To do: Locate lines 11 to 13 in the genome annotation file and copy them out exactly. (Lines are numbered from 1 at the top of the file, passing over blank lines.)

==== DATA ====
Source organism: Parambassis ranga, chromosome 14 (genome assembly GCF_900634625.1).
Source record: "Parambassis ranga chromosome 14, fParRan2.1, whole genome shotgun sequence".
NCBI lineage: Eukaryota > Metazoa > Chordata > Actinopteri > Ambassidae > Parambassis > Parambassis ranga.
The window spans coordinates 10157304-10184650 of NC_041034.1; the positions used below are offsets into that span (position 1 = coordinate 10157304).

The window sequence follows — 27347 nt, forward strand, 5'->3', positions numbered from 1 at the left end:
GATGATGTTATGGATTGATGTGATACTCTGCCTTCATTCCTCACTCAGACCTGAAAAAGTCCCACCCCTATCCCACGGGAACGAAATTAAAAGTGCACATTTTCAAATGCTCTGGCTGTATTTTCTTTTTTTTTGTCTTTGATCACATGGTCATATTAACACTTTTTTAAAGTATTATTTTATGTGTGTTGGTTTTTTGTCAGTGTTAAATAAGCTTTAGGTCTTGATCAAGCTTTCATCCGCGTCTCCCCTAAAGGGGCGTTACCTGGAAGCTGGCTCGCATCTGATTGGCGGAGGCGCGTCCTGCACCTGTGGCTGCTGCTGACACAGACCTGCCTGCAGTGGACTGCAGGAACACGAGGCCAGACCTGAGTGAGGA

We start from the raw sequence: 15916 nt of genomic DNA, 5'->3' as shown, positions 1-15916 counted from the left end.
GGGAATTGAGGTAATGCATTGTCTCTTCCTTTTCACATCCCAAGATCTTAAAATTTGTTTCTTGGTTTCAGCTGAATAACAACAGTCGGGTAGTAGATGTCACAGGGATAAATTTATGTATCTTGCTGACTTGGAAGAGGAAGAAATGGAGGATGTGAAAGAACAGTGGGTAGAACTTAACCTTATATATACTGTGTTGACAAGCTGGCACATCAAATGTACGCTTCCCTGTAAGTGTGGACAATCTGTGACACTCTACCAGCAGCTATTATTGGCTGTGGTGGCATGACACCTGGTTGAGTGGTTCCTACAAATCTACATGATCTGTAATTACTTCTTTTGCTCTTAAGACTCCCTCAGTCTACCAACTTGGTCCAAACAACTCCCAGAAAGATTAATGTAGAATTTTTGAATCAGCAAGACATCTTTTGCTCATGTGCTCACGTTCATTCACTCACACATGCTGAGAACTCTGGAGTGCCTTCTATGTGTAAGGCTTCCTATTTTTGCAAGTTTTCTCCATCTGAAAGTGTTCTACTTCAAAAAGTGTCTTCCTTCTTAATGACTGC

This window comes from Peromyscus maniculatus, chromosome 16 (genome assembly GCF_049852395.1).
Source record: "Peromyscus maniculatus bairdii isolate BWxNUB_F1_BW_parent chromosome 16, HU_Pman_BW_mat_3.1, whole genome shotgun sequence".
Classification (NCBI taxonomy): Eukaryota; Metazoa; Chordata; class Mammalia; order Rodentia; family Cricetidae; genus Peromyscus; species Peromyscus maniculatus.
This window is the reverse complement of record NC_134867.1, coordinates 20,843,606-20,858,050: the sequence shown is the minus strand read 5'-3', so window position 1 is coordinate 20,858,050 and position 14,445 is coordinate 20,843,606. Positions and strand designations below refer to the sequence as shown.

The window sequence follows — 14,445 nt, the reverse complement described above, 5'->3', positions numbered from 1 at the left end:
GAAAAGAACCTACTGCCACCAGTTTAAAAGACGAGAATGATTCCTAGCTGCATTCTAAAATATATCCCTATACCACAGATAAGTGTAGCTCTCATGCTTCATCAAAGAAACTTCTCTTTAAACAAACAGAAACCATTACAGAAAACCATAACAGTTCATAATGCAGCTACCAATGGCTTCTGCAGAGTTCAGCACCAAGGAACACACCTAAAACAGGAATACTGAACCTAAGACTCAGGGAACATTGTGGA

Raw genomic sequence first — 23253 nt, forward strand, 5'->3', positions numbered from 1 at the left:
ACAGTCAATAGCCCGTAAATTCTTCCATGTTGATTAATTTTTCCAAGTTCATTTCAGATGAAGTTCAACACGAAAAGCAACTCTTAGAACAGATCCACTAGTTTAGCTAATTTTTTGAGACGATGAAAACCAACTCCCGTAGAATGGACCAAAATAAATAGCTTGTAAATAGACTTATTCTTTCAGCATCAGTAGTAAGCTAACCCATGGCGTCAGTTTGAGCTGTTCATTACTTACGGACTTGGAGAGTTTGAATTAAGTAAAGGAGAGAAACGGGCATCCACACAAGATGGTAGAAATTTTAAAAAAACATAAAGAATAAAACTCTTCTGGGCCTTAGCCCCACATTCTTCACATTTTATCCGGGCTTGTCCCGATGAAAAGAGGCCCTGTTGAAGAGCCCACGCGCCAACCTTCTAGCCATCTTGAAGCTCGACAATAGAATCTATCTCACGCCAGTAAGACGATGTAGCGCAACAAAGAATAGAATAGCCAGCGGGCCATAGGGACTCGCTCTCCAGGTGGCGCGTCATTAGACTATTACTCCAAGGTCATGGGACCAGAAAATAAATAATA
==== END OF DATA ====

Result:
Classification (NCBI taxonomy): Eukaryota; Metazoa; Chordata; class Mammalia; order Rodentia; family Cricetidae; genus Peromyscus; species Peromyscus maniculatus.
This window is the reverse complement of record NC_134867.1, coordinates 20,843,606-20,858,050: the sequence shown is the minus strand read 5'-3', so window position 1 is coordinate 20,858,050 and position 14,445 is coordinate 20,843,606. Positions and strand designations below refer to the sequence as shown.

The window sequence follows — 14,445 nt, the reverse complement described above, 5'->3', positions numbered from 1 at the left end: